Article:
On 6 August the Union Cabinet of India approved 100% Foreign Direct Investment (“FDI”) in railway infrastructure. The proposal was originally introduced in the Railway Budget that was tabled in the Indian Parliament on 8 July.
The current rules, as they stand, do not permit FDI in the railways. Under the approved proposals, 100% FDI would be allowed in railway infrastructure via the automatic route, i.e. without prior government approvals. The proposals are likely to allow for FDI in the following categories in the railway sector in India: high-speed rail projects; dedicated freight corridor; port connectivity; passenger and freight terminals; signalling systems; electrification; and manufacturing and maintenance of rolling stock. However, the FDI is restricted to railways infrastructure only and it does not extend to train operations.
It is expected that the Railways Minister of India will introduce a bill in the Indian Parliament soon to amend the current rules in line with the proposals approved by the Union Cabinet.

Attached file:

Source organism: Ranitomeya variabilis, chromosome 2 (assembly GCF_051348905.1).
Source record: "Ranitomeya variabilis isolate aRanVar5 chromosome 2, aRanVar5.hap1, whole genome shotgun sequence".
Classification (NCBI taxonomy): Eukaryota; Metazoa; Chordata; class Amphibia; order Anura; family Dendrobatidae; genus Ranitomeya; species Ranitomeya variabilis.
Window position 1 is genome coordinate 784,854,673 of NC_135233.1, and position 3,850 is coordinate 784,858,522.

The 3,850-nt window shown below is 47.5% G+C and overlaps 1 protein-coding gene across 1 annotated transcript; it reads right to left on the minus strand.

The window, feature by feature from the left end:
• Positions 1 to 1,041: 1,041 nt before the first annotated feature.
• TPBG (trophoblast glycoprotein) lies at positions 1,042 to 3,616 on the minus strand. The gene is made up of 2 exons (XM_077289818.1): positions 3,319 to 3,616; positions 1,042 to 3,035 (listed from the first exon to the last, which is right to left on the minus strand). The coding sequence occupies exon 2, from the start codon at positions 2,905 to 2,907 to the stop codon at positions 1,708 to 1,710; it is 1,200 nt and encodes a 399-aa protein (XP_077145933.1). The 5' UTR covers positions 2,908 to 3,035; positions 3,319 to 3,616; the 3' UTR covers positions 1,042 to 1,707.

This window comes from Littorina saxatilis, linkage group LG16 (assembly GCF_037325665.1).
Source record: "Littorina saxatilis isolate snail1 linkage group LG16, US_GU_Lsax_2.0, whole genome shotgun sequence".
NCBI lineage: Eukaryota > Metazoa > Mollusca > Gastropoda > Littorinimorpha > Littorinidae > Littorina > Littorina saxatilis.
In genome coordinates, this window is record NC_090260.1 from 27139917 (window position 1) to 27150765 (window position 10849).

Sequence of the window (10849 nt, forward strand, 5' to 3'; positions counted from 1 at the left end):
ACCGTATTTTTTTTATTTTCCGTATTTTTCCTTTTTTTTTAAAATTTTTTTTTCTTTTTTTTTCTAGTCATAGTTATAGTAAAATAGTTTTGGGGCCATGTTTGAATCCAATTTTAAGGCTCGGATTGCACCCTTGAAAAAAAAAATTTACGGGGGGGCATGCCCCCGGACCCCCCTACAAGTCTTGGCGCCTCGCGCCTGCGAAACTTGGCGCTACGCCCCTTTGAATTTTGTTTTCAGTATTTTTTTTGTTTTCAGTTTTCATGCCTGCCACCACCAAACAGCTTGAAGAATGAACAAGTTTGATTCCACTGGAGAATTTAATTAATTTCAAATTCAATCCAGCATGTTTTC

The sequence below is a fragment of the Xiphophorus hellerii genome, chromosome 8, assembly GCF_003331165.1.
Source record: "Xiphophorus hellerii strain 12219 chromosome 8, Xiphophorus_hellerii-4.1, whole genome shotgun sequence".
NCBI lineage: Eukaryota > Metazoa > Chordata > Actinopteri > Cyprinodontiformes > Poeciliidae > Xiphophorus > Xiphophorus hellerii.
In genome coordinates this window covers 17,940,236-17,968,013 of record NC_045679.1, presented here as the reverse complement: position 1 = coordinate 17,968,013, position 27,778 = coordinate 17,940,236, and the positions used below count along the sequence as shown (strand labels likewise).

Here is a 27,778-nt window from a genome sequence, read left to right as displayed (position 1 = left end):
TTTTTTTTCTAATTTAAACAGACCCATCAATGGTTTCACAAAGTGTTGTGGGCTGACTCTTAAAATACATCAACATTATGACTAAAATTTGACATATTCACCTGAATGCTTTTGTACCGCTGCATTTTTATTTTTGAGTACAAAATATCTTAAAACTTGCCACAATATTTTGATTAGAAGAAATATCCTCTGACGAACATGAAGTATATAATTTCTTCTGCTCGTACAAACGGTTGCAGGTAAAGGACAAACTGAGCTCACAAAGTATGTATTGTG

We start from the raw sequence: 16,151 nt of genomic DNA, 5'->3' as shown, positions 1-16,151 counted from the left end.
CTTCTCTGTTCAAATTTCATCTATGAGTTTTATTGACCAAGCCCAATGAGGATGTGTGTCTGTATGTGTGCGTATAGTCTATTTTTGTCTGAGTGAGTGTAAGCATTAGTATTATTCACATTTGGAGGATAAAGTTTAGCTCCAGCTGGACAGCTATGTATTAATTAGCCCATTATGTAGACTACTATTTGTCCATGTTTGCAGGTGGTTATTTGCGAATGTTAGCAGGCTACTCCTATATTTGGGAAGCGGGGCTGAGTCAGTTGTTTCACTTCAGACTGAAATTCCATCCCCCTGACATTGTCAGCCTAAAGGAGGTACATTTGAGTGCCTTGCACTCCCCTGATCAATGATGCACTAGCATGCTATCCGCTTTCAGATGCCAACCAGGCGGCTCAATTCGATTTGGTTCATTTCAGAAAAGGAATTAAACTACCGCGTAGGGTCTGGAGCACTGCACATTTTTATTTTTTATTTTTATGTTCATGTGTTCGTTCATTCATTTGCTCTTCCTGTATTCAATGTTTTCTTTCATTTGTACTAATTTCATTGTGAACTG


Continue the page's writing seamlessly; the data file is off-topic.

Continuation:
These recently adopted FDI proposals by the Government of India provide an important investment opening for the UK rail supply industry. India's railway network is recognised as one of the largest railway systems in the world under a single management - a total route network of about 64,600 km spread across 7,146 stations, with 19,000 trains operating the routes every day. In spite of these staggeringly large numbers, according to the Indian government’s estimates it needs at least $93 billion over five years to upgrade its existing railways infrastructure. The Government of India is hoping that the opening up of FDI in the rail sector would help it to bring in the much needed funds to modernise its creaking railways infrastructure.
This provides an excellent opportunity for the UK rail sector to undertake projects independently or more likely with an Indian joint venture partner who will have a deep understanding of how to undertake complex infrastructure projects in India. The UK rail sector will be able to draw upon its expertise to replicate advanced technology and systems common in the UK within the Indian rail network. Indian joint venture partners will place a lot of value on this expertise. The UK rail sector will need to move on this quickly. Chinese and Japanese companies have already indicated that they are keen to invest in the Indian railways sector.